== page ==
This was already a weaselly excuse for potentially sending an extremist mob after the justices who reportedly voted to strike Roe v. Wade down. Potentially sending them into any church in America — and making Roman Catholicism an especial target — is another level of crazy entirely. Even if an act of violence doesn’t precipitate out of this, it’s not hard for a casual observer to see how it could, making the aims of the protests profoundly counterproductive.

Speaking of counter-productivity, there’s the date it’s occurring on: Mother’s Day. As in, the day on which people who were blessed enough not to have been killed in the womb will give Mom a call. If they’re women who chose to give birth, maybe they’ll get a call, or perhaps a hand-drawn card from their son or daughter. At the very least, they’ll remind everyone they had a mother, one who didn’t abort them.

On a day and in a venue where their message couldn’t be appreciated less, Ruth Sent Us wants to win hearts and minds by disrupting church services. This isn’t just stupid, it’s dangerous. It’s time for the left to step up and disavow anyone who suggests these tactics as an appropriate course of action.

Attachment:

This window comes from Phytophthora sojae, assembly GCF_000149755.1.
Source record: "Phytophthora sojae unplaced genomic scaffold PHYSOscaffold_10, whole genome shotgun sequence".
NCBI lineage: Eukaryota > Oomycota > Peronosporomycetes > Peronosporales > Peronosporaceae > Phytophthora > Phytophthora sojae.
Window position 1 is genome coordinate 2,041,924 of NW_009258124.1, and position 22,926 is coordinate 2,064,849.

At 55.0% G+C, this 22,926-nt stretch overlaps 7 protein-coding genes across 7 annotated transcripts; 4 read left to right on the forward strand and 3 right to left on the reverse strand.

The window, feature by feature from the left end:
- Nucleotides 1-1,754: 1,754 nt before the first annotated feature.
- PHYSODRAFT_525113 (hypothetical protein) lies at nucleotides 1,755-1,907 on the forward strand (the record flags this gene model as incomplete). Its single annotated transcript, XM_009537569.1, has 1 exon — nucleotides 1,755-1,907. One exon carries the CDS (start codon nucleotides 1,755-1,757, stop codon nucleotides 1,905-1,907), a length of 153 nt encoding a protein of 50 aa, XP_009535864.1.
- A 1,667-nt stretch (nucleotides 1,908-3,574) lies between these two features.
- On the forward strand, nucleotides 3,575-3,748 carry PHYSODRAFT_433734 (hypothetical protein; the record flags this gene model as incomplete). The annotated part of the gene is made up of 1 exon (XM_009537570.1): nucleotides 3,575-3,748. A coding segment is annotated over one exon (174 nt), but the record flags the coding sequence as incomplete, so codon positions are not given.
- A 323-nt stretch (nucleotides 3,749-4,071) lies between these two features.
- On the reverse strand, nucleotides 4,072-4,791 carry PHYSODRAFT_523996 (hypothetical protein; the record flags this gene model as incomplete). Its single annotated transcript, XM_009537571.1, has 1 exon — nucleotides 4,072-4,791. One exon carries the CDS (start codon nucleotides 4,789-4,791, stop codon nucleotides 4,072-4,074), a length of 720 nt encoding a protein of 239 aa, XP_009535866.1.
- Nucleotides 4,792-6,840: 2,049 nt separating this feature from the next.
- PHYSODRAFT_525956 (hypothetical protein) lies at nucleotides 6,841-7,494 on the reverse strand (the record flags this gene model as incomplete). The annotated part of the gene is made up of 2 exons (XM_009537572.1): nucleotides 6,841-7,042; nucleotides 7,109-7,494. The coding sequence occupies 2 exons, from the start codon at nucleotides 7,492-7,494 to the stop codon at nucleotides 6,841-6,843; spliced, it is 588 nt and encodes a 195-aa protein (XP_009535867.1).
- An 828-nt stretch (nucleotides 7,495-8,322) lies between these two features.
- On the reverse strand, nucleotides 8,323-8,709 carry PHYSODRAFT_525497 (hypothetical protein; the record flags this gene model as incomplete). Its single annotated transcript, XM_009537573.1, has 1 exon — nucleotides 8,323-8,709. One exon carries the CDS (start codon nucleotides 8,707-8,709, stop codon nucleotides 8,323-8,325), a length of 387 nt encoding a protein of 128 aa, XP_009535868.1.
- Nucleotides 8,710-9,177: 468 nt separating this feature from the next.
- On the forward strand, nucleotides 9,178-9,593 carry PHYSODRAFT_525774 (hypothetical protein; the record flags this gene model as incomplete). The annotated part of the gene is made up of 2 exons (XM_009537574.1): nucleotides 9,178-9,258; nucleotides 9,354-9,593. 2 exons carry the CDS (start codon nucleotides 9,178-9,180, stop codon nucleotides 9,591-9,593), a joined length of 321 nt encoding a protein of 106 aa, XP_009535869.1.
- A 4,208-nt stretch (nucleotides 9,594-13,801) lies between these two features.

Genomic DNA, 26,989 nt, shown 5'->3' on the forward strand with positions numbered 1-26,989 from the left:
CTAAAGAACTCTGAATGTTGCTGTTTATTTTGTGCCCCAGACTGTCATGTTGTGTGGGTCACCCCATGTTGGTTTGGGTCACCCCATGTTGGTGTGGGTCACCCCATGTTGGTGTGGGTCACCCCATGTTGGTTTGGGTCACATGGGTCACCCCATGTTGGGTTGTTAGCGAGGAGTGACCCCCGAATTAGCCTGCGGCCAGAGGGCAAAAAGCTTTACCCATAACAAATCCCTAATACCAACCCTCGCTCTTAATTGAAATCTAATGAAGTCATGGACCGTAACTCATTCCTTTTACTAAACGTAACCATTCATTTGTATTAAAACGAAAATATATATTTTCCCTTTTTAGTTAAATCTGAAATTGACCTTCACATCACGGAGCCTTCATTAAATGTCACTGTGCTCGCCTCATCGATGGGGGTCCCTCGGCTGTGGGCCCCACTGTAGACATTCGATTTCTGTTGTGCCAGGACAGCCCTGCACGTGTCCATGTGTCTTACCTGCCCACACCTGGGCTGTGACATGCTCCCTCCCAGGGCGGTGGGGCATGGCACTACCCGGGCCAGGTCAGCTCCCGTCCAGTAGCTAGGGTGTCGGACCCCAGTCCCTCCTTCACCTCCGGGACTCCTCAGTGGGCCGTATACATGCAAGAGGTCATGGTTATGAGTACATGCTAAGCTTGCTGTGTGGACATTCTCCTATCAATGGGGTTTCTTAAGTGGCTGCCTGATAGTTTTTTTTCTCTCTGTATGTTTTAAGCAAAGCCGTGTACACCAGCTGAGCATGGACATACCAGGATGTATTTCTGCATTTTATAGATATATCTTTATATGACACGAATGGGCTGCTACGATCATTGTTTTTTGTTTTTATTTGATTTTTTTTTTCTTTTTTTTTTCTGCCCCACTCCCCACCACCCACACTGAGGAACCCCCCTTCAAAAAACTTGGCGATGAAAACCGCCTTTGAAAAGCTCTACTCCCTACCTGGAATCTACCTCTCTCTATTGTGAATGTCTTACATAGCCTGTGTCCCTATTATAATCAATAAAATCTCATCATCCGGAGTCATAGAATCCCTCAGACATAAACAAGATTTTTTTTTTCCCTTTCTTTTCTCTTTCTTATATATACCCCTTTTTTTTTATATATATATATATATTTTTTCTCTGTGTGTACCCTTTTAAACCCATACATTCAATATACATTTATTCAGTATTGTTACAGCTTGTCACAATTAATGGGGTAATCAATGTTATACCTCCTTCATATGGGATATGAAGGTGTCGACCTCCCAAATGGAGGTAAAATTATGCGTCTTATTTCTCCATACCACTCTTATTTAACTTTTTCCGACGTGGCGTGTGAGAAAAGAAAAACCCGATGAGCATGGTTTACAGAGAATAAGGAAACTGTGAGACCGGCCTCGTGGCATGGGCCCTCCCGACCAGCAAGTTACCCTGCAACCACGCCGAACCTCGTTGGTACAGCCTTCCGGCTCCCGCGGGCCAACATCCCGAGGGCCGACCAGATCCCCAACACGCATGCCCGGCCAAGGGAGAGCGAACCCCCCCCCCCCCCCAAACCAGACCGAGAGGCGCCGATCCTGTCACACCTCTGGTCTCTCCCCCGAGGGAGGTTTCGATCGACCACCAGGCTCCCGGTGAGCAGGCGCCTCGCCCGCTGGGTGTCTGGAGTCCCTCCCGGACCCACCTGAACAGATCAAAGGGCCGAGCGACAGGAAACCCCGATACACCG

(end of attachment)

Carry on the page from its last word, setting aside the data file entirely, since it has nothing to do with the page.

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C. Douglas Golden is a writer who splits his time between the United States and Southeast Asia. Specializing in political commentary and world affairs, he's written for Conservative Tribune and The Western Journal since 2014.
C. Douglas Golden is a writer who splits his time between the United States and Southeast Asia. Specializing in political commentary and world affairs, he's written for Conservative Tribune and The Western Journal since 2014. Aside from politics, he enjoys spending time with his wife, literature (especially British comic novels and modern Japanese lit), indie rock, coffee, Formula One and football (of both American and world varieties).
Birthplace
Morristown, New Jersey
Education
Catholic University of America
Languages Spoken
English, Spanish
Topics of Expertise
American Politics, World Politics, Culture